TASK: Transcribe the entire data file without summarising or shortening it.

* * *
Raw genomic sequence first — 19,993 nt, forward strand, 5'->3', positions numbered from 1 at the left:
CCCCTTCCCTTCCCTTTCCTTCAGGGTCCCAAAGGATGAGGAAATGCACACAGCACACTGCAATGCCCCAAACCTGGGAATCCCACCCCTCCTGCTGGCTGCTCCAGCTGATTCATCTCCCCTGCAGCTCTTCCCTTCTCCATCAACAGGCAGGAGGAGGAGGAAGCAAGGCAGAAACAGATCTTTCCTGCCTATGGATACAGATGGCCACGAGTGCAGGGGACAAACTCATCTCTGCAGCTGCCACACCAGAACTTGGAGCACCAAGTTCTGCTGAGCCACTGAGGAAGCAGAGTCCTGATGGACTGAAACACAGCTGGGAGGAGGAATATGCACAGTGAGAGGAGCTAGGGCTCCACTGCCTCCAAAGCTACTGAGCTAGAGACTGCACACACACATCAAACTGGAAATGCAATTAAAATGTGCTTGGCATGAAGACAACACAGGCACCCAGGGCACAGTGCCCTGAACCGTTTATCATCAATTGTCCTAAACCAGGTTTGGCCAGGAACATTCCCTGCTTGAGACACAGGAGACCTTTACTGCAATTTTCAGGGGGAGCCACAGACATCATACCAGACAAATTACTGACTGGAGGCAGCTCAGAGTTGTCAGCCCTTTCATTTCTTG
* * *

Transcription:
Raw genomic sequence first — 19,993 nt, forward strand, 5'->3', positions numbered from 1 at the left:
CCCCTTCCCTTCCCTTTCCTTCAGGGTCCCAAAGGATGAGGAAATGCACACAGCACACTGCAATGCCCCAAACCTGGGAATCCCACCCCTCCTGCTGGCTGCTCCAGCTGATTCATCTCCCCTGCAGCTCTTCCCTTCTCCATCAACAGGCAGGAGGAGGAGGAAGCAAGGCAGAAACAGATCTTTCCTGCCTATGGATACAGATGGCCACGAGTGCAGGGGACAAACTCATCTCTGCAGCTGCCACACCAGAACTTGGAGCACCAAGTTCTGCTGAGCCACTGAGGAAGCAGAGTCCTGATGGACTGAAACACAGCTGGGAGGAGGAATATGCACAGTGAGAGGAGCTAGGGCTCCACTGCCTCCAAAGCTACTGAGCTAGAGACTGCACACACACATCAAACTGGAAATGCAATTAAAATGTGCTTGGCATGAAGACAACACAGGCACCCAGGGCACAGTGCCCTGAACCGTTTATCATCAATTGTCCTAAACCAGGTTTGGCCAGGAACATTCCCTGCTTGAGACACAGGAGACCTTTACTGCAATTTTCAGGGGGAGCCACAGACATCATACCAGACAAATTACTGACTGGAGGCAGCTCAGAGTTGTCAGCCCTTTCATTTCTTG